So when presented with a MASHUP (because this is the internet after all) of Tupac’s “Dear Mama” & Coheed and Cambria’s “Welcome Home,” we’d all expect Claudio’s falsetto to be replaced by sensitive Tupac verses. Instead, we, the listeners, are treated to Claudio soloing over soulful guitar licks and a chill beat. If I had to sum up my feelings about this MASHUP I’d have to cite both of these lyrical geniuses.

Tupac – “Changes”

“I made a G today” But you made it in a sleazy way
sellin’ crack to the kid. ” I gotta get paid,”
Well hey, well that’s the way it is

Coheed and Cambria – “The Crowing” and “2113″

Dear Ambellina, the Prise wishes you to watch over me
Dear Ambellina, the Prise wishes you to watch over me

But IRO-Bot will never die.
IRO-Bot will never die.
But IRO-Bot will never die.
But IRO-Bot will never die…

Tupac & Coheed and Cambria – “Welcome Home Mama”

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Here’s a list of major new releases for the week of May 11, 2010. Please feel free to request reviews for any of the following albums from staff or contributors.

16Volt – AmericanPornoSongs // Remixed (Metropolis Records)
As I Lay Dying – The Powerless Rise (Metal Blade) – Adam Thomas
Brain Drill – Quantum Catastrophe (Metal Blade) – Adam Thomas
Combichrist – Scarred (Metropolis Records)
Crash Test Dummies – Oooh La La! (RED GENERAL CATALOG)
Dead Letter Circus – This Is The Warning (Warner Music)
The Dead Weather – Sea of Cowards (Warner Brothers)
Decoded Feedback – Aftermath (Metropolis Records)
Foals – Total Life Forever (Warner Uk/Zoom) – Davey Boy
Sage Francis – Li(f)e (Anti-)
Gayngs – Relayted (Jagjaguwar)
Holy F**k – The Latin (XL Recordings)
IAMX – Dogmatic Infidel Comedown OK (Metropolis Records)
Indian Jewelry – Totaled (We Are Free)
John 5 – The Art of Malice (60 cycle hum records)
Just Surrender – Phoenix (Razor & Tie)
Keane – Night Train [EP] (Interscope Records)
Keep of Kalessin – Reptilian (Nuclear Blast Records) {EU}
Kivimetsan Druidi – Betrayal, Justice, Revenge (Phantom Sound & Vision)
Male Bonding – Nothing Hurts (Sub Pop)
Meat Loaf – Hang Cool Teddy Bear (Roadrunner Records)
Menschdefekt – The Human Parasite (Metropolis Records)
The Morning Pages – Rising Rain (Zealous Records)
The National – High Violet (4AD) – Channing Freeman
Phosphorescent – Here’s To Taking It Easy (Dead Oceans)
Sing It Loud –…


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The Opus is an instrumental hip-hop project out of Chicago, and they’ve just released their latest EP, Praying Mantis.  The EP is jam-packed with seven dense tracks of strong beats and interesting samples, with a flair for ambient openings.  Oddly, the EP begins with “Divorced”, labeled as a bonus track.  I have yet to see a version of the EP without the “bonus” track, and I couldn’t imagine a better opening to the EP.

<a href="http://theopusonline.com/track/divorced-bonus-2">Divorced (bonus) by The OPUS</a>


It’s a little bit difficult to call Crown on the Ground a pop song. While the vocals of Alexis Krauss are firmly rooted in accessible, catchy melodies, they’re caught in a whirlwind of Derek Miller’s (ex-Poison The Well) aggressive, in-your-face instrumentation, a flurry of dense guitar wailing, handclaps and loud, buzzing synths that engulf what is otherwise so sweet and simple. Go loud or go home. The best part is, for all its disorienting, decibel-abusing madness, it’s actually fun.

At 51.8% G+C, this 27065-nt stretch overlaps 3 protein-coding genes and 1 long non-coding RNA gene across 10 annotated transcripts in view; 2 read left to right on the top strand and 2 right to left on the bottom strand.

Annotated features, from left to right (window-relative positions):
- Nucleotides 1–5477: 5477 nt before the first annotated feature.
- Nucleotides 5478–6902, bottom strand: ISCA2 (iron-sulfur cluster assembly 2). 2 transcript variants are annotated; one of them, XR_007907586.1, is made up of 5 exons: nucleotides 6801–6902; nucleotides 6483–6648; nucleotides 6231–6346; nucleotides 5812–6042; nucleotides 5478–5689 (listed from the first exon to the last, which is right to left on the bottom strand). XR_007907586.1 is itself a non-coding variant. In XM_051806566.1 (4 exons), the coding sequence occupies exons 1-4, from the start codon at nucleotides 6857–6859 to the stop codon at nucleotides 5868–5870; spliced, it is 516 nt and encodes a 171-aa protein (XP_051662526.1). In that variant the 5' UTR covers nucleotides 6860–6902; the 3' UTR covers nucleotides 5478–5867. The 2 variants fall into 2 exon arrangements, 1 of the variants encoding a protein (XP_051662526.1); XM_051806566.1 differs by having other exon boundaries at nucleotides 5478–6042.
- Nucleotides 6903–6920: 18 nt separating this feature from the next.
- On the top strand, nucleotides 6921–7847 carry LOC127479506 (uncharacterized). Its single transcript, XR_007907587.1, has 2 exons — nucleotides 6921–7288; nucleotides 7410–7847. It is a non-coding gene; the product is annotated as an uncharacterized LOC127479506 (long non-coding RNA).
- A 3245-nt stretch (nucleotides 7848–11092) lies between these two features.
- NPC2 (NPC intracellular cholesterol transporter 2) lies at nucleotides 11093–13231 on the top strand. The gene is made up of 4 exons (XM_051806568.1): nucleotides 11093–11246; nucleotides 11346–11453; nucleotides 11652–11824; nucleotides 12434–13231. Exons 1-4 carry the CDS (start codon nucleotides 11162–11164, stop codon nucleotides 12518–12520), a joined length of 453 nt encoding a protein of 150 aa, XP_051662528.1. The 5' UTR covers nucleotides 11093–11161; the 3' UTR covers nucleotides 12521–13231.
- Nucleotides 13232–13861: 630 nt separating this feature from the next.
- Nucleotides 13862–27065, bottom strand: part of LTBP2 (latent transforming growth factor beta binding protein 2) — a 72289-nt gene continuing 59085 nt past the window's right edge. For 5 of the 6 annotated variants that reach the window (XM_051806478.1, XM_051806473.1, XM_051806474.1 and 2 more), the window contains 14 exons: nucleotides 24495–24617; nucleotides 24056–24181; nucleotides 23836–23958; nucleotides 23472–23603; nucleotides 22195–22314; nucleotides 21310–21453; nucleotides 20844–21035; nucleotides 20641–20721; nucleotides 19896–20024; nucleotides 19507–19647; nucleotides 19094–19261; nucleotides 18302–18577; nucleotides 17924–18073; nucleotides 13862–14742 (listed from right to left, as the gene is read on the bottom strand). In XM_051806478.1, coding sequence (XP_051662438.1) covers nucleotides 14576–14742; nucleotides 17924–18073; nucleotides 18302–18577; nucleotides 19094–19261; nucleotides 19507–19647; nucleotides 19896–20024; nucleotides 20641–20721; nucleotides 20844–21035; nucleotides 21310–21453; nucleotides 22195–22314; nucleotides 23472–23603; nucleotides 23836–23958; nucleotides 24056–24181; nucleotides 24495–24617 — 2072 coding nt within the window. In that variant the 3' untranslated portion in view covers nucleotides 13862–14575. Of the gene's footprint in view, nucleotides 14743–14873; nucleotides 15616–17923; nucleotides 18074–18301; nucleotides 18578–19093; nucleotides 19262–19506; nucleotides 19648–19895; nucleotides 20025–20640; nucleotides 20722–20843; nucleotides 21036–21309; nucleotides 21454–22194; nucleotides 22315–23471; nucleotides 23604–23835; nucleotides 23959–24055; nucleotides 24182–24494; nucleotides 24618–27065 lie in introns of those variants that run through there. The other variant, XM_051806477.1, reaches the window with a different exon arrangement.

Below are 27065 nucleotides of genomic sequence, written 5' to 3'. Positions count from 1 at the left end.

Their debut album, Treats, drops May 11th on M.I.A.’s NEET Recordings label.

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There’s a certain almost unexplainable grandeur about The National. It feels inherent in everything they do – the quiver in Matt Berninger’s baritone, the forcefulness of Bryan Devendorf’s drumming – and this quality was none more evident than last night at the Royal Albert Hall in London. As the lights dimmed and the five nearly still silhouettes on stage broke the nervous, excited silence with the first chords of “Mistaken for Strangers”, lead singer Matt Berninger beckoned the seated crowd beyond the standing pit to their feet, engaging them like a group of friends. The energy seemed to rush forward with every knee buckled upright, back past where I stood in the huddled standing crowd and on to the stage where these Ohio-born musicians had only just begun to charm a crowd that had long since fallen in love with them. They already had us in the palms of their hands.

All photography by David Emery


The show continued with this same momentous energy, following with “Anyone’s Ghost”, before reaching one of the many highlights of the night, just 2 songs in, “Bloodbuzz Ohio”. A staple in their live set since early 2009, it elevated the already terrific atmosphere into something close to life-affirming, the crowd moving and holding on to every word as Berninger collapsed into the exhausted “I’m on a bloodbuzz….God I am” chorus. Boxer favourite “Slow Show” was another highlight, coming in about half way through the initial…


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It’s been a little over a decade since the alternative rockers Far last put out an album and yet, barely any of their luster was lost.  On May 25th, At Night We Live drops as the follow up to their cult classic Water & Solutions.  Opening A Night We Live, “Deafening” is certainly the heaviest Far track to date, and while it does not reflect the rest of the album, it provides a glimpse of how the band has changed since their hiatus.  To purchase At Night We Live, click the album art provided above.